Panels also alleged that in Czechoslovakia an unprecedented “discrimination of Sudeten Germans” took place, quoting a publication as its source that had been published in 1936 by the printing house of the Nazi Karl Hermann Frank. Frank, soon thereafter, had become a member of the inner circle of the Nazis in power in Prague and was later responsible for the Lidice Massacre.
According to Slate’s gun-death tracker, an estimated 4,229 people have died as a result of gun violence in America since the Newtown massacre on December 14, 2012.
Just too many to pull out one – they are all depressing and we would have fewer in future if over time – fewer people had hand guns in particular – just too easy to pull the trigger…
This undated image provided by Hellman’s shows an undated advertisement for Hellmann’s mayonnaise.
Hellman’s turns 100 in 2013 and to celebrate the anniversary, owner Unilever Food is launching a marketing campaign including a Facebook page and YouTube videos featuring chef Mario Batali cooking up his favorite Hellman’s recipes, a smartphone app and a June event featuring the world’s largest picnic table. (AP Photo/Hellman’s)
An unintended consequence of the Islamist occupation of the city has been a renewed global focus on the priceless manuscripts, which although mostly written in Arabic also include centuries-old writings in Greek, Latin, French, English and German.
But while the Ahmed Baba Institute is painstakingly working to preserve preserving this history, other manuscripts in Timbuktu are faring less well.
In a narrow, sandy street in the central Badjinde quarter, Kunta Sidi Bouya climbs a steep flight of cracked, mud-cement stairs to a special prayer room on his roof. He lifts half a dozen worn, fraying books from a shelf in the corner, bound exquisitely in antique and decaying leather, and lays them out on the rug on the floor.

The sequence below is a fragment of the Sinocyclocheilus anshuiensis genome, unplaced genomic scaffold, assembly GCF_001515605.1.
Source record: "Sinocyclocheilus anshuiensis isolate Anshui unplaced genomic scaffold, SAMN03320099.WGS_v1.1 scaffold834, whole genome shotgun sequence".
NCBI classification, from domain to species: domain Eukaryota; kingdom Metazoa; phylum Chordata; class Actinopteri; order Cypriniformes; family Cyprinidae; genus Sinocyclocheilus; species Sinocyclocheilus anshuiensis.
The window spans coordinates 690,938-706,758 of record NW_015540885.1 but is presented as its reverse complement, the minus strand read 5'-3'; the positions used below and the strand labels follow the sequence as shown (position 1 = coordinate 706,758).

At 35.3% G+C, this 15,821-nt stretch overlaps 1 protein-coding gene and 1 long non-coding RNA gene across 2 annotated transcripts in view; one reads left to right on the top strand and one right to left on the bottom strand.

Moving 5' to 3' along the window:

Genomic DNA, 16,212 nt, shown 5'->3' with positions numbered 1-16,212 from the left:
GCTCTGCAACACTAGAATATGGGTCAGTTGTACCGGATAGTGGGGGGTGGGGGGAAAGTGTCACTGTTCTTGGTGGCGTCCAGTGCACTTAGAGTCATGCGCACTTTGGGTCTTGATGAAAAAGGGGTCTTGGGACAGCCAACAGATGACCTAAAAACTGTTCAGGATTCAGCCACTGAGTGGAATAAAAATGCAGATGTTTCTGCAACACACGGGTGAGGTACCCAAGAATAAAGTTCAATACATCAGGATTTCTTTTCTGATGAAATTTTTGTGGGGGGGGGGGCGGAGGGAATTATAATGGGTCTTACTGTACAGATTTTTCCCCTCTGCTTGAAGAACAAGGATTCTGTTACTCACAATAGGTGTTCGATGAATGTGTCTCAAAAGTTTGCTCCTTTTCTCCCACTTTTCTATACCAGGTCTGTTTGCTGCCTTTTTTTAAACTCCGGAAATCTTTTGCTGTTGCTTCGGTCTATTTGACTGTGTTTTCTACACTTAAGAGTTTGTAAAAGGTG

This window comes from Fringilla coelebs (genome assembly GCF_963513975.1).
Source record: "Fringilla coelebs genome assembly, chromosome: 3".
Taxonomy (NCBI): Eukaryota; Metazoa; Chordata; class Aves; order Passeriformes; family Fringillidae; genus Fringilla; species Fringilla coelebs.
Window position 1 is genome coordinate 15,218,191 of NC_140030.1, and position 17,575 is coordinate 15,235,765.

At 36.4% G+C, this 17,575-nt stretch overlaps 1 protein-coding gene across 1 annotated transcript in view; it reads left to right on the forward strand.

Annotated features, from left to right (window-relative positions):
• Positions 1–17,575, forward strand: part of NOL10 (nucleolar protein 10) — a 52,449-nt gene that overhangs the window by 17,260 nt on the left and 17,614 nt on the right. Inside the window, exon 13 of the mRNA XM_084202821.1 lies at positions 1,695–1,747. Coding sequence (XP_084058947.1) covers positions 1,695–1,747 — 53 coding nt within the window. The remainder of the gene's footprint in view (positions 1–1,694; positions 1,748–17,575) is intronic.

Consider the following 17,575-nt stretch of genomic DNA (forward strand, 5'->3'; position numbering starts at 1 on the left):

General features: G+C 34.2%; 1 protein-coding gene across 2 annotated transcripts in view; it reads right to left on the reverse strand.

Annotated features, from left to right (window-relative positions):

Bouya’s home contains one of Timbuktu’s thousands of private manuscript collections, texts written by the family’s ancestors and handed down through the generations.
“My ancestor, Sheikh Sidi al-Bekaye, was a scholar who lived hundreds of years ago, he wrote these,” Bouya said proudly. “It feels special when you read something your own grandfathers have written. These are part of our family and they are private.
We are dealing with two new diseases right now.
Human infections with a novel coronavirus, from the same family as SARS, were first detected last year in the Eastern Mediterranean Region. To date, 41 cases, including 20 deaths, have been reported.
Though the number of cases remains small, limited human-to-human transmission has occurred and health care workers have been infected.
At the end of March this year, China reported the first-ever human infections with the H7N9 avian influenza virus. Within three weeks, more than 100 additional cases were confirmed. Although the source of human infection with the virus is not yet fully understood, the number of new cases dropped dramatically following the closing of live bird markets.
I thank China for collecting and communicating such a wealth of information, and for collaborating so closely with WHO. Chinese officials have promptly traced, monitored, and tested thousands of patient contacts, including hundreds of health care workers.
At present, human-to-human transmission of the virus is negligible. However, influenza viruses constantly reinvent themselves. No one can predict the future course of this outbreak.